Saturday, February 4, 2012

Mum's First Day Back Home

What a big day we've had. I was so frightened I wouldn't survive even the first day.

The day began with Mum banging on my bedroom door somewhere around daybreak to tell me the cats were 'starving' and that I had to get up and feed them NOW.

I was not impressed. The cats are on a strict routine of two meals, the first at 9 a.m. and the second at 5 p.m. This way, they eat everything that's put in front of them, nothing is wasted and they're all sleek, shiny and fit.

Mum suffered from a bad cat obsession when she lived in her own house, up till a year ago. She had dozens of plates of cat food all over the house, fifteen water containers (for one cat!) and she wouldn't let the cat walk anywhere. It had to live on her bed.

If the cat ventured off the bed, she'd grab it and put it back up there. If it wanted the toilet, it would just go on the doona. Its water and food were kept on the bed, which Mum also slept in.

Mum would also hide plates of cat food, including fresh meat and tinned food. She'd hide the food in the cupboards and a few days later you'd find it because you could smell it. She seemed to be hiding the food from imaginary intruders.

The cat was never allowed outside - in fact it was never allowed out of the bedroom, or off the bed. When I tried to improve things for the cat, Mum would get furious and on occasion would push me down the steps and shove me.

The cat obsession was the main reason I thought she'd have to stay in a nursing home and I'd never be able to manage her.

But after nearly a year of not living with the cat or sleeping with it, I thought we had the problem beat. She'd visit me at my house and not do anything silly with the cat. She wouldn't even ask me to feed the cat.

But this morning's shenanigans have me worried the obsession could come back.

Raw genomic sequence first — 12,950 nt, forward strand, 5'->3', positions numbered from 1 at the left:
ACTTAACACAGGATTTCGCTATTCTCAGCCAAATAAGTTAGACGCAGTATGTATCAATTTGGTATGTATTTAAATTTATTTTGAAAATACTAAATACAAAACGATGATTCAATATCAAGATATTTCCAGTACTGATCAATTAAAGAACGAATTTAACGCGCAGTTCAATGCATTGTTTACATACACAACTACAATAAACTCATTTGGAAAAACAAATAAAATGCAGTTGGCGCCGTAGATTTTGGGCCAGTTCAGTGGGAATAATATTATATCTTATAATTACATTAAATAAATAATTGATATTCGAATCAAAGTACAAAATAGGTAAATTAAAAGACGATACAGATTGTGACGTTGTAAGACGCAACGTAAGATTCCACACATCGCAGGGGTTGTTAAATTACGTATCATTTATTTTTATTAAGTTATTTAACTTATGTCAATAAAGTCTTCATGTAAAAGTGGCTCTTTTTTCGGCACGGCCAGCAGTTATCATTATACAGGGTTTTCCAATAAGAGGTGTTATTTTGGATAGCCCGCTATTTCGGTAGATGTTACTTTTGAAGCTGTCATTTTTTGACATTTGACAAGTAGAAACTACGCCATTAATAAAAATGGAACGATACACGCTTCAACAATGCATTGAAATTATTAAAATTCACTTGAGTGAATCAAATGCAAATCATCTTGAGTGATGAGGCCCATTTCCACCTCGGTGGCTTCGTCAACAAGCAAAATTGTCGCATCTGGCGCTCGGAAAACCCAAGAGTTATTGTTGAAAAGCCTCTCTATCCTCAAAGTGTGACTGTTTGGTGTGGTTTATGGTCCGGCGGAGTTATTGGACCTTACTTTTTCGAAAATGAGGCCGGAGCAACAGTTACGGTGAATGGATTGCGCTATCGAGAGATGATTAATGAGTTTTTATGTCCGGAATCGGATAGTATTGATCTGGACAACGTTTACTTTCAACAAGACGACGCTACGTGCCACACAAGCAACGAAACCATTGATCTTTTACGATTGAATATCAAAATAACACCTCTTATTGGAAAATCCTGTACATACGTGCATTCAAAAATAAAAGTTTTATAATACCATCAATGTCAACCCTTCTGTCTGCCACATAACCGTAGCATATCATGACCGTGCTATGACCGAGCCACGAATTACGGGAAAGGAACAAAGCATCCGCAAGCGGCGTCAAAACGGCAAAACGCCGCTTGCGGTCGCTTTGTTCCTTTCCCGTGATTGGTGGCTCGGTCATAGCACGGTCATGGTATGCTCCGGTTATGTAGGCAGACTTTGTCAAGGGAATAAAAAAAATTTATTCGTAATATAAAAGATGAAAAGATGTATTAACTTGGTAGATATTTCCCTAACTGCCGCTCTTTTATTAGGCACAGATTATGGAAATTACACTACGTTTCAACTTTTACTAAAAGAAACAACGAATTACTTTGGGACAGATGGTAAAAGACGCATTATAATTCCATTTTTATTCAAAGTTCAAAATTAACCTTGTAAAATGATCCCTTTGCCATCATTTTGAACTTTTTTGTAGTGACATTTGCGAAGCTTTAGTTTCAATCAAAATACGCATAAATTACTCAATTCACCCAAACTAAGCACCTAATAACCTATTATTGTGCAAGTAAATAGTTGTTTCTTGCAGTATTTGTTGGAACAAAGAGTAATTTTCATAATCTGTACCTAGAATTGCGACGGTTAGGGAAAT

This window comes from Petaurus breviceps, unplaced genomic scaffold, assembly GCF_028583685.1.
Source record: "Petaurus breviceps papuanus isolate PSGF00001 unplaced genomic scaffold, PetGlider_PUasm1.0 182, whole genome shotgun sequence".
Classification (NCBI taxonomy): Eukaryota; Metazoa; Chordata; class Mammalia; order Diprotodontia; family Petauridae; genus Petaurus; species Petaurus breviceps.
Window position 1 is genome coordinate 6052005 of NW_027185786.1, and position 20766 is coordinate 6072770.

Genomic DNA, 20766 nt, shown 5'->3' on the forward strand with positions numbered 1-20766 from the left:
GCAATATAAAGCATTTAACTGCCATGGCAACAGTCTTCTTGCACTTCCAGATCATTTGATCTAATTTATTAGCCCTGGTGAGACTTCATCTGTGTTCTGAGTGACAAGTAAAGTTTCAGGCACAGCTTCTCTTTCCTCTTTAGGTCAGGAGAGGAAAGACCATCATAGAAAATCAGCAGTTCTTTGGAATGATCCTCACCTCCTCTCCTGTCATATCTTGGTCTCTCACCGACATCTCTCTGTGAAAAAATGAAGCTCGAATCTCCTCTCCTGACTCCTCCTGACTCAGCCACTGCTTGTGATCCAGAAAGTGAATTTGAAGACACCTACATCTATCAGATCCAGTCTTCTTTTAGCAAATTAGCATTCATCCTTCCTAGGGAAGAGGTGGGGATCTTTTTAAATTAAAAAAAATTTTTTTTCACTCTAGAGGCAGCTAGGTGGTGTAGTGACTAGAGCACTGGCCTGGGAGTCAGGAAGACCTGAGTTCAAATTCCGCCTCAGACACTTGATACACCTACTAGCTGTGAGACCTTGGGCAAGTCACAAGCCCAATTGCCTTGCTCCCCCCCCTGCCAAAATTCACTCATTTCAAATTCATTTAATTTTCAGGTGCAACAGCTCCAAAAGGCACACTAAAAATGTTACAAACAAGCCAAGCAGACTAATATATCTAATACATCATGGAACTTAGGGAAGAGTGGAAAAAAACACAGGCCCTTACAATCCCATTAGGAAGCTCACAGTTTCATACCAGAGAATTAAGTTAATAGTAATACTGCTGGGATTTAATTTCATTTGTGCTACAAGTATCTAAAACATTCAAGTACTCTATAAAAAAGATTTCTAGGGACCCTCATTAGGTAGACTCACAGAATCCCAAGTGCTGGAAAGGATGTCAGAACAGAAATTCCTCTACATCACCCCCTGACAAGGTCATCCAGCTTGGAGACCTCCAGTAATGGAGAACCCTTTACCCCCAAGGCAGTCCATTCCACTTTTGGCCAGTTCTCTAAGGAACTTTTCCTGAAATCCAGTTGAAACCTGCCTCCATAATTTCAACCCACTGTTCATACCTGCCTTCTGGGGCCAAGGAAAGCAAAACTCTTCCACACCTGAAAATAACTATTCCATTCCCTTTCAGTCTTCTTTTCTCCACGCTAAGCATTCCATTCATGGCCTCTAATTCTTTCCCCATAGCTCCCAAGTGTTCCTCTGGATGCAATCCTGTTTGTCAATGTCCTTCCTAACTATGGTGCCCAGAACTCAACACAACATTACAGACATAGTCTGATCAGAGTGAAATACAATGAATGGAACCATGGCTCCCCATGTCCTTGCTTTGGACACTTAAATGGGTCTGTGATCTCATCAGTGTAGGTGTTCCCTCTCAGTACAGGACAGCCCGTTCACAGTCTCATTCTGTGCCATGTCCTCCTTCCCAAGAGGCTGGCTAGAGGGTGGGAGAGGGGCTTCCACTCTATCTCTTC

I decided to try and deal with tomorrow morning before it arrives. I couldn't get the key out of the back door lock, so I got a handyman over to replace the lock so I can lock the door and take away the key.

I've put newspaper all over the windows where she might look out and see 'starving cats' (since I had to take two of her cats, there are five. Her second cat, she doesn't care much about and never even says hullo to him. The whole obsession is with the older cat).

So when she inevitably wakes up before me, she won't be able to get out of the front or back doors and she won't be able to see out of the back window to find out if there are starving hungry dying cats out there.

I have told her a few times - and maybe it sunk in, maybe not - to get herself some breakfast if she gets up early, then turn on her radio and go in the lounge room with it.

I told her it's Sunday and I'm sleeping in.

I don't expect Alzheimers has any respect for Sundays, though.

If her cat was a nice cat, I could handle the situation better. But it's one of the nastiest, most vicious and bad tempered cats I've ever met. It hates all the other cats, hates people and scratches and makes Mum bleed whenever she picks it up.

Here is a nice cat, though. This is Mr Fuzz. He's very photogenic.

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